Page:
You do want a well-seasoned wok on high flame. The most common mistake people make for wok is overcrowding the wok because a wok appears to be very big -- bigger than its real work surface. You don't want to overcrowd the wok and cool the wok down. If necessary divide your foods in two separate batches, and stir fry them.

          10 Replies
          1. re: Chemicalkinetics
            g
            GH1618 Jan 17, 2012 09:34 AM

            I love that video! The missing part of the picture, of course, is that someone is behind the cook doing prep, and someone will come along after to clean up. The cook gets the fun part.

            1. re: GH1618
              Chemicalkinetics Jan 17, 2012 12:09 PM

              GH,

              A previous poster (no longer come) said that he was so inspired by that video that he really wants to try it at home. He showed it to his wife and she said that there is now way in hell he is allowed to. :)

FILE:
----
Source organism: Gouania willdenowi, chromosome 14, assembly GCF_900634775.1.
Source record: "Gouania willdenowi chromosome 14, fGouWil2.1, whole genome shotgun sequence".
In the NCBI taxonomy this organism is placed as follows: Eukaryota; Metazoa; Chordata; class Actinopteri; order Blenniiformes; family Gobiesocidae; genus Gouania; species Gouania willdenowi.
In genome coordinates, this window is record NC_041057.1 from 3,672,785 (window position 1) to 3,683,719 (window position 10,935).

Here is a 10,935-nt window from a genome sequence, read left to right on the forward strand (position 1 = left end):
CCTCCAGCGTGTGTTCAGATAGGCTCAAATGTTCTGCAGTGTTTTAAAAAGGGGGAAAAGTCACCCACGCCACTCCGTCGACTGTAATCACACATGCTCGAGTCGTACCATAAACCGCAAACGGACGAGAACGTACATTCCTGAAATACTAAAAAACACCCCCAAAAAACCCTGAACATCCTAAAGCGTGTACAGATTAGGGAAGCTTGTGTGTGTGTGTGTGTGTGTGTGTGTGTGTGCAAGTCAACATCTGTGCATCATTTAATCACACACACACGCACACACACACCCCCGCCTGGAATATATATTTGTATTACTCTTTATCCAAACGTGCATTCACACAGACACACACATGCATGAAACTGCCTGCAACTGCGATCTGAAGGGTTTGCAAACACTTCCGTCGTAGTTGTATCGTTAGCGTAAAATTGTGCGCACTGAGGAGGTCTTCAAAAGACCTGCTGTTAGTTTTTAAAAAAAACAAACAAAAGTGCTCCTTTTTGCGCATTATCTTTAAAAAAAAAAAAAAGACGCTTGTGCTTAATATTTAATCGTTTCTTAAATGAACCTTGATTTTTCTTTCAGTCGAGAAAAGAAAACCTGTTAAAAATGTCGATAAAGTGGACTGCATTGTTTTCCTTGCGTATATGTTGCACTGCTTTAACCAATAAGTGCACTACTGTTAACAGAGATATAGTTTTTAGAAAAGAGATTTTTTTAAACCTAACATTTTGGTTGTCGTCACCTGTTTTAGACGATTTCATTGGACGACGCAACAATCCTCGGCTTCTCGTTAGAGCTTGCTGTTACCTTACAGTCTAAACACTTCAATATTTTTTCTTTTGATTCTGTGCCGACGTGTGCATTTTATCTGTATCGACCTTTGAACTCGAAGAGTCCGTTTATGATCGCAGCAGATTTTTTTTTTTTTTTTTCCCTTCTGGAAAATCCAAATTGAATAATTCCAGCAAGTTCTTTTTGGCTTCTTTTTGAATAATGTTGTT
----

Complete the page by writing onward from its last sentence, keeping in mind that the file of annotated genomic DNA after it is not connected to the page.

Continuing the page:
2. re: Chemicalkinetics
              huiray Jan 17, 2012 10:52 AM

              This one is also entertaining, and a flat-bottomed wok is used... http://www.youtube.com/watch?v=P0UD12... . Probably not for home cooking, however. :-)

              1. re: huiray
                Chemicalkinetics Jan 17, 2012 12:10 PM

                Yeah, I have seen that video too. It looks more like a frying pan than a flatten bottom wok.

                1. re: Chemicalkinetics
                  huiray Jan 17, 2012 12:45 PM

                  Heh. True enough. But then, I fry my rice in a frying pan too (with spatula), and also usually treat my eggs like he does in that video. :-)

                  1. re: huiray
                    Chemicalkinetics Jan 17, 2012 06:28 PM

                    I see. I do my fried rice a lot more like the person in the video I link to. I add beaten egg and then add the rice as the egg just barely solidified.

              2. re: Chemicalkinetics
                t
                toddster63 Dec 8, 2012 07:46 PM